Unlike his predecessors, Ecuador’s president, Rafael Correa, has enjoyed consistently high approval ratings since coming into office in 2007. And while support for some other regional leaders, hit hard by economic slowdowns and corruption scandals, are nearing rock-bottom levels, Correa’s rule has also been relatively free of political turbulence. But over the past several weeks, that has changed.
Growing protests reveal that many Ecuadoreans are increasingly disaffected and no longer afraid to take to the streets and openly defy a self-assured president intent on carrying out his so-called citizens’ revolution. The biggest protests came late last week in the country’s largest city, Guayaquil, where thousands of Ecuadoreans marched in the streets and called for Correa’s resignation. Guayaquil’s long-time mayor, Jaime Nebot, one of Correa’s fiercest critics, led the demonstrations and warned that Correa was leading Ecuador down the path of nearby Venezuela.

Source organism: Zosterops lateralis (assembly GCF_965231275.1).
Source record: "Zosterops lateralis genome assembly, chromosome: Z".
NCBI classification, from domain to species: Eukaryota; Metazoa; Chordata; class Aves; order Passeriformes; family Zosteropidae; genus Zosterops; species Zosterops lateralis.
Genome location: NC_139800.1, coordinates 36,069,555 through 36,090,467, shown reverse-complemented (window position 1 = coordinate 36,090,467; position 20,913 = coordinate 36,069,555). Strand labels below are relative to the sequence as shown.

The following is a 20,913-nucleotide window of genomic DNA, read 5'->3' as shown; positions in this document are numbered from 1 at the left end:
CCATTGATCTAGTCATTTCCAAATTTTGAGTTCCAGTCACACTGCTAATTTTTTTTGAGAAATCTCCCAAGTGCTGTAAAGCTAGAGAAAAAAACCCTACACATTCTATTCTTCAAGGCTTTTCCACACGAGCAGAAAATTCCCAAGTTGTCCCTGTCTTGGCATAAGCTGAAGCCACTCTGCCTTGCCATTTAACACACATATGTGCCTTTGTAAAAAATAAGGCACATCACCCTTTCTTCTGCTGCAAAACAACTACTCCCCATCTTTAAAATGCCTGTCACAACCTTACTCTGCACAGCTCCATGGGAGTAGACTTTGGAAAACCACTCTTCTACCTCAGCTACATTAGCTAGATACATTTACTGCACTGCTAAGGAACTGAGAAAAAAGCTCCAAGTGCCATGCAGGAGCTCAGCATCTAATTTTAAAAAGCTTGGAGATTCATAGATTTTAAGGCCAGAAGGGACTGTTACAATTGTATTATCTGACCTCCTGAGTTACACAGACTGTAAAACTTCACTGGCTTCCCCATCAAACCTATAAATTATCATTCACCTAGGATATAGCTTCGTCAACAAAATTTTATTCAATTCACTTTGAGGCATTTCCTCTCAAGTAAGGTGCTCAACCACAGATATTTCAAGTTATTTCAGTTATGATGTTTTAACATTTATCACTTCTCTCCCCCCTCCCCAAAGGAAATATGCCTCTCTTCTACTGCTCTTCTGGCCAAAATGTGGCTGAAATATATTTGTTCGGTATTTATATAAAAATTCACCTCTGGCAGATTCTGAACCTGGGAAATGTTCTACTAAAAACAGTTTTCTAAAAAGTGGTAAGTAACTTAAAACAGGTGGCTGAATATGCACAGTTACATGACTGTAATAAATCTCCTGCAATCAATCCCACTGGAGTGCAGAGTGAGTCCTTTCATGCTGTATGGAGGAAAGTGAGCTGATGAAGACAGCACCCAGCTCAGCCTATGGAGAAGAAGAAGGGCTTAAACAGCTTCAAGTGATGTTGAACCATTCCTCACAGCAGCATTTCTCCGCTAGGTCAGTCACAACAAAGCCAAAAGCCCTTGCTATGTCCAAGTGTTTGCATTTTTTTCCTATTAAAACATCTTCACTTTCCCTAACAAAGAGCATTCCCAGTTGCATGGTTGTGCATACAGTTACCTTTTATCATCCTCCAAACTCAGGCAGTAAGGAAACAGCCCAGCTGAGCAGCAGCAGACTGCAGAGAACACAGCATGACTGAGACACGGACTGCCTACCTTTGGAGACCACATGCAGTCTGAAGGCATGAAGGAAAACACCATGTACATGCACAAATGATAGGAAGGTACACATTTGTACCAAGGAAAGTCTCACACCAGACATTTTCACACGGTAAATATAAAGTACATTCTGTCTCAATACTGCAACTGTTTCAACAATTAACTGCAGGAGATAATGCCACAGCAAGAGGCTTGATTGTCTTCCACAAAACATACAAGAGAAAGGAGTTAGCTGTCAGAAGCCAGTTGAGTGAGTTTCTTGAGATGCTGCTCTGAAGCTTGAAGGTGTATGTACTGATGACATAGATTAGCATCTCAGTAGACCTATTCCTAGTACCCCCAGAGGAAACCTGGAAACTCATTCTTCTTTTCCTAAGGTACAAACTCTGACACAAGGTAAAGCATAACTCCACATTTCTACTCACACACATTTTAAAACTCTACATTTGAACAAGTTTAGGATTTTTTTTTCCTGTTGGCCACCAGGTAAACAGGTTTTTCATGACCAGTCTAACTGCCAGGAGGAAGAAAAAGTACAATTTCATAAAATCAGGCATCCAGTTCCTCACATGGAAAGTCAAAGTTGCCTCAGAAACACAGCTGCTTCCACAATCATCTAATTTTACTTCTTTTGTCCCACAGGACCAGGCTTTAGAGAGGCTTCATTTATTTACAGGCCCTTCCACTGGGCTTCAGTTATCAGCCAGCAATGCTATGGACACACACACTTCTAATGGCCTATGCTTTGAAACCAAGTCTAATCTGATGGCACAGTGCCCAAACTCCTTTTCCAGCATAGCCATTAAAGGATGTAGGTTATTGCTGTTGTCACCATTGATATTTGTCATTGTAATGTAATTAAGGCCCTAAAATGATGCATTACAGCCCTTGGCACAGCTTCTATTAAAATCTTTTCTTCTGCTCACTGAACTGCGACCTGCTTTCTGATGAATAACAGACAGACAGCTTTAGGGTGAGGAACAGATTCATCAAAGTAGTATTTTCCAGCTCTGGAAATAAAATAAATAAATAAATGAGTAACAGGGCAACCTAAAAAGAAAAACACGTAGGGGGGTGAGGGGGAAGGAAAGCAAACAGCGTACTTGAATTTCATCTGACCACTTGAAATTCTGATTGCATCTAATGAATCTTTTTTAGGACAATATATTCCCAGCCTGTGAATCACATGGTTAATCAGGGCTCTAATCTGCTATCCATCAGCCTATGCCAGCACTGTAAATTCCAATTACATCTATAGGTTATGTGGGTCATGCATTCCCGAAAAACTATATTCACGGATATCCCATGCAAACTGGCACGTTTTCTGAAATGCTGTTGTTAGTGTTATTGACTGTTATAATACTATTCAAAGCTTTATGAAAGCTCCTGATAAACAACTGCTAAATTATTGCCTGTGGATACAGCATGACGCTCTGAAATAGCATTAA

Protests first hit Ecuador in early June following the announcement of two proposed bills that would hike taxes on property appreciation and inheritance—initially up to 77 percent on the latter, though Correa later lowered that to 45 percent. In keeping with his populist rhetoric aimed at the country’s traditional elite, Correa argued that the taxes would only affect the rich, enabling him to continue financing development and infrastructure projects to help the poorest sectors. Indeed, the law’s official name is “the wealth redistribution law.”